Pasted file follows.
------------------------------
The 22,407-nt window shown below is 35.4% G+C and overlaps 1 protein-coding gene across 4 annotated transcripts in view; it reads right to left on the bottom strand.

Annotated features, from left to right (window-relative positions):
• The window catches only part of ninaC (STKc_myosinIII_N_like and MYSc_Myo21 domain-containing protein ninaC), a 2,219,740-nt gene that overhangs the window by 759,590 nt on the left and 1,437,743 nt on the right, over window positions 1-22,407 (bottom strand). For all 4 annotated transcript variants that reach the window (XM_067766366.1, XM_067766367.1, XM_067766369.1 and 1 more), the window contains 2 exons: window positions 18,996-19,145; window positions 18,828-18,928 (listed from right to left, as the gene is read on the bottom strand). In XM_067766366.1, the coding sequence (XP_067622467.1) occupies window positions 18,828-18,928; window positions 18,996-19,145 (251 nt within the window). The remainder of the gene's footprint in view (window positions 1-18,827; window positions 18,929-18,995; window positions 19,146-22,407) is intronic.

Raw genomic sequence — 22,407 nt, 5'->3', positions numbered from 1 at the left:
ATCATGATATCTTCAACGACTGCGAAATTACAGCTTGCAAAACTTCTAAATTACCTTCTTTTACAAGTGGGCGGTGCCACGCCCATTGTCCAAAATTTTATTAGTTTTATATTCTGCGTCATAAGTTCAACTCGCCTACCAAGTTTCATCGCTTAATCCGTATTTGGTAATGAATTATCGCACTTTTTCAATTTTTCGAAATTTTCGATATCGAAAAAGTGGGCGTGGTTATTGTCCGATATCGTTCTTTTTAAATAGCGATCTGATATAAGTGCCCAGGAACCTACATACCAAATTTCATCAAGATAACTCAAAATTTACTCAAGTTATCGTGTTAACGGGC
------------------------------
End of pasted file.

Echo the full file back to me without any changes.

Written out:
The 22,407-nt window shown below is 35.4% G+C and overlaps 1 protein-coding gene across 4 annotated transcripts in view; it reads right to left on the bottom strand.

Annotated features, from left to right (window-relative positions):
• The window catches only part of ninaC (STKc_myosinIII_N_like and MYSc_Myo21 domain-containing protein ninaC), a 2,219,740-nt gene that overhangs the window by 759,590 nt on the left and 1,437,743 nt on the right, over window positions 1-22,407 (bottom strand). For all 4 annotated transcript variants that reach the window (XM_067766366.1, XM_067766367.1, XM_067766369.1 and 1 more), the window contains 2 exons: window positions 18,996-19,145; window positions 18,828-18,928 (listed from right to left, as the gene is read on the bottom strand). In XM_067766366.1, the coding sequence (XP_067622467.1) occupies window positions 18,828-18,928; window positions 18,996-19,145 (251 nt within the window). The remainder of the gene's footprint in view (window positions 1-18,827; window positions 18,929-18,995; window positions 19,146-22,407) is intronic.

Raw genomic sequence — 22,407 nt, 5'->3', positions numbered from 1 at the left:
ATCATGATATCTTCAACGACTGCGAAATTACAGCTTGCAAAACTTCTAAATTACCTTCTTTTACAAGTGGGCGGTGCCACGCCCATTGTCCAAAATTTTATTAGTTTTATATTCTGCGTCATAAGTTCAACTCGCCTACCAAGTTTCATCGCTTAATCCGTATTTGGTAATGAATTATCGCACTTTTTCAATTTTTCGAAATTTTCGATATCGAAAAAGTGGGCGTGGTTATTGTCCGATATCGTTCTTTTTAAATAGCGATCTGATATAAGTGCCCAGGAACCTACATACCAAATTTCATCAAGATAACTCAAAATTTACTCAAGTTATCGTGTTAACGGGC